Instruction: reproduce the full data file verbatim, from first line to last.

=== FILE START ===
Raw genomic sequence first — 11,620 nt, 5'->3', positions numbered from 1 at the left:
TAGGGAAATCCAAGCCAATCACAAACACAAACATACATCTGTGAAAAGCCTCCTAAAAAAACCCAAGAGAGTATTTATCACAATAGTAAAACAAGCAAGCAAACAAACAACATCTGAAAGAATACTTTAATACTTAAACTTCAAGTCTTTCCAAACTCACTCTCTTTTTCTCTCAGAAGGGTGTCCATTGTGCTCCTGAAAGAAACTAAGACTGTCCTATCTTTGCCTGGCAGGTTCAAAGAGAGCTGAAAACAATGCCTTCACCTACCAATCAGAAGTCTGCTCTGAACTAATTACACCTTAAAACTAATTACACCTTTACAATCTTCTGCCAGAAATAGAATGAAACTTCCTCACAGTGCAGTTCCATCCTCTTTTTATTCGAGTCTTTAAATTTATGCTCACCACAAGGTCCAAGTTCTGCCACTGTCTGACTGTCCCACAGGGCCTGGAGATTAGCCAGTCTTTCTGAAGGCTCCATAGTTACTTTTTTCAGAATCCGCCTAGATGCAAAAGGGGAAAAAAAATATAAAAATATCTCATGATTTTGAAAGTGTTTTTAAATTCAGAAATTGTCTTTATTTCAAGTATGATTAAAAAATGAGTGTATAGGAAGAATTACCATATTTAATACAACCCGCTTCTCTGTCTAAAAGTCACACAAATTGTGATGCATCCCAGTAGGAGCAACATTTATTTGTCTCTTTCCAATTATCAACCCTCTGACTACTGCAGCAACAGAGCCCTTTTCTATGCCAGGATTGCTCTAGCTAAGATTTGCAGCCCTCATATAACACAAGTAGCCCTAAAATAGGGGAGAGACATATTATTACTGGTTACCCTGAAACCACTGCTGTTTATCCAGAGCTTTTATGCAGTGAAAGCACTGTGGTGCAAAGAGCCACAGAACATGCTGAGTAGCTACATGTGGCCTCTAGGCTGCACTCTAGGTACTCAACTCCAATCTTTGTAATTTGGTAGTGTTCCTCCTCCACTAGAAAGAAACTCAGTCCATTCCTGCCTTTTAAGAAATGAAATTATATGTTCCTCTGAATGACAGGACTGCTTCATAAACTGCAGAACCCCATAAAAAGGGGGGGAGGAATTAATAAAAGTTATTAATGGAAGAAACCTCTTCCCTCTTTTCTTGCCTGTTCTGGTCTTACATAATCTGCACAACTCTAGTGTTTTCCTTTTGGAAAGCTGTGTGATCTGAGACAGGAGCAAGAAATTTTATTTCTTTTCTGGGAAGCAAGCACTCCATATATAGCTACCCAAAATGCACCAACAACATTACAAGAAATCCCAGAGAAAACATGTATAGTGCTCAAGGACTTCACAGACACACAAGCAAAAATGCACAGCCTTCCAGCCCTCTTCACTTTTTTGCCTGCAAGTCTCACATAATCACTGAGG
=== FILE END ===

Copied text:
Raw genomic sequence first — 11,620 nt, 5'->3', positions numbered from 1 at the left:
TAGGGAAATCCAAGCCAATCACAAACACAAACATACATCTGTGAAAAGCCTCCTAAAAAAACCCAAGAGAGTATTTATCACAATAGTAAAACAAGCAAGCAAACAAACAACATCTGAAAGAATACTTTAATACTTAAACTTCAAGTCTTTCCAAACTCACTCTCTTTTTCTCTCAGAAGGGTGTCCATTGTGCTCCTGAAAGAAACTAAGACTGTCCTATCTTTGCCTGGCAGGTTCAAAGAGAGCTGAAAACAATGCCTTCACCTACCAATCAGAAGTCTGCTCTGAACTAATTACACCTTAAAACTAATTACACCTTTACAATCTTCTGCCAGAAATAGAATGAAACTTCCTCACAGTGCAGTTCCATCCTCTTTTTATTCGAGTCTTTAAATTTATGCTCACCACAAGGTCCAAGTTCTGCCACTGTCTGACTGTCCCACAGGGCCTGGAGATTAGCCAGTCTTTCTGAAGGCTCCATAGTTACTTTTTTCAGAATCCGCCTAGATGCAAAAGGGGAAAAAAAATATAAAAATATCTCATGATTTTGAAAGTGTTTTTAAATTCAGAAATTGTCTTTATTTCAAGTATGATTAAAAAATGAGTGTATAGGAAGAATTACCATATTTAATACAACCCGCTTCTCTGTCTAAAAGTCACACAAATTGTGATGCATCCCAGTAGGAGCAACATTTATTTGTCTCTTTCCAATTATCAACCCTCTGACTACTGCAGCAACAGAGCCCTTTTCTATGCCAGGATTGCTCTAGCTAAGATTTGCAGCCCTCATATAACACAAGTAGCCCTAAAATAGGGGAGAGACATATTATTACTGGTTACCCTGAAACCACTGCTGTTTATCCAGAGCTTTTATGCAGTGAAAGCACTGTGGTGCAAAGAGCCACAGAACATGCTGAGTAGCTACATGTGGCCTCTAGGCTGCACTCTAGGTACTCAACTCCAATCTTTGTAATTTGGTAGTGTTCCTCCTCCACTAGAAAGAAACTCAGTCCATTCCTGCCTTTTAAGAAATGAAATTATATGTTCCTCTGAATGACAGGACTGCTTCATAAACTGCAGAACCCCATAAAAAGGGGGGGAGGAATTAATAAAAGTTATTAATGGAAGAAACCTCTTCCCTCTTTTCTTGCCTGTTCTGGTCTTACATAATCTGCACAACTCTAGTGTTTTCCTTTTGGAAAGCTGTGTGATCTGAGACAGGAGCAAGAAATTTTATTTCTTTTCTGGGAAGCAAGCACTCCATATATAGCTACCCAAAATGCACCAACAACATTACAAGAAATCCCAGAGAAAACATGTATAGTGCTCAAGGACTTCACAGACACACAAGCAAAAATGCACAGCCTTCCAGCCCTCTTCACTTTTTTGCCTGCAAGTCTCACATAATCACTGAGG